Was Jesus a teetotaler?
A dentist's invention 133 years ago changed the way millions of Americans worship. He was Thomas Bramwell Welch, an abstemious Methodist who lived in a New Jersey town named, appropriately, Vineland. He cooked up grape juice to make it perma...
A dentist's invention 133 years ago changed the way millions of Americans worship.
He was Thomas Bramwell Welch, an abstemious Methodist who lived in a New Jersey town named, appropriately, Vineland. He cooked up grape juice to make it permanently nonalcoholic, applying the pasteurization process that Louis Pasteur had invented four years earlier to sterilize wine, beer and milk.
Son Charles Welch, promoting the product at the 1893 World's Fair in Chicago, said unfermented grape juice was born "out of a passion to serve God by helping his church to give its communion (as) 'the fruit of the vine' instead of the 'cup of devils."'
Welch's juicy product hit at the right time. American Protestants were just going flat out in their crusade to outlaw the manufacture and sale of all alcoholic beverages, so it seemed unseemly to use alcohol in their own worship.
Today, Welch Foods Inc., of Concord, Mass., sells $650 million a year in juices and other products. One steady segment of its market is U.S. Protestant churches, the majority of which continue to use grape juice in Communion services, continuing the purpose of Thomas Welch's innovation.
Even grape juice isn't safe enough for the zealously anti-alcohol Mormon religion, which requires that water be drunk during Communion to avoid even the slightest risk of fermentation.
Roman Catholics are equally strict but in the opposite direction. Section 924 of the church's law code requires that in Mass "the wine must be natural," meaning it must be alcoholic, not grape juice. (Typically, Catholic parishioners receive only bread and not wine at the altar, which became an important area of dispute with Protestants in the 16th-century Reformation.)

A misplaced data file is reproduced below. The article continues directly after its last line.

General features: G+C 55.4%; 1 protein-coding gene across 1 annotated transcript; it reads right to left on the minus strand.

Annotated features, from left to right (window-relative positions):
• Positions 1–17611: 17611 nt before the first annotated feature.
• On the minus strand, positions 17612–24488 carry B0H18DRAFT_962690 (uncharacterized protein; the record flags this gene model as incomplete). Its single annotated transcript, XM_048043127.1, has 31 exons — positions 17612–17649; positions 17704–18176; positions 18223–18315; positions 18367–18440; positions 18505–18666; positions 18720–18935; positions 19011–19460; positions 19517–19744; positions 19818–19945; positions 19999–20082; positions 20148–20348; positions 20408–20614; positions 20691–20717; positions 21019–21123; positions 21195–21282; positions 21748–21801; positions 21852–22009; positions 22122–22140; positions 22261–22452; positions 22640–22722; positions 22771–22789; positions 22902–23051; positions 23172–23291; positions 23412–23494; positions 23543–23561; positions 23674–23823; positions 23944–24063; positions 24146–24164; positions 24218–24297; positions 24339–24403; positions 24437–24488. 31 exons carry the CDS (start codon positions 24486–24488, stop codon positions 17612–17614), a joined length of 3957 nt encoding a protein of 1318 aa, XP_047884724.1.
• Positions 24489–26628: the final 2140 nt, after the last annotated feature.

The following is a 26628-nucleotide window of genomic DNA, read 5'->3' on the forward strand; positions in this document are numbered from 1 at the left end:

Yet Jesus Christ himself was a teetotaler, according to claims from some dry Protestants. That remarkable phenomenon is discussed in an article in Bible Review magazine by Mark Gstohl and Michael Homan, who teach theology at Xavier University in indulgent New Orleans.
"The faulty notion that Jesus drank nonalcoholic grape juice simply places the cultural baggage of the modern temperance movement on first-century Israel," they write.
After all, they note, Jesus not only served wine at the Last Supper but performed his first miracle by turning water into wine during the wedding reception at Cana (John 2:1-11). By their count, wine is mentioned 185 times in the Old Testament and 26 times in the New Testament.
But regarding the Last Supper, Davis Huckabee's pro-dry tract for Baptist Trumpeter Publications of Granbury, Texas, notes that the Gospel accounts speak only of the "cup" and the "fruit of the vine" and never use the word "wine."
One early Protestant proponent of a teetotaling Jesus researched various ways the ancients might have preserved nonalcoholic grape juice. Another developed the "two-wine theory," compiling biblical and historical support for the idea that "wine" in the Bible referred to two different beverages, either the fermented alcoholic drink or unfermented grape juice.
That theory is applied to the Cana wedding story by Churches of Christ partisan Chuck Northrop, whose article "Did Jesus Turn Water Into Wine?" is posted on the Web site, http://www.churchesofchrist.net .
Northrop figures that the Cana celebrants drank grape juice, because John's Gospel recounts that Jesus produced the day's best beverage. Northrop figures if alcohol had been served they would have been too drunk to know the difference.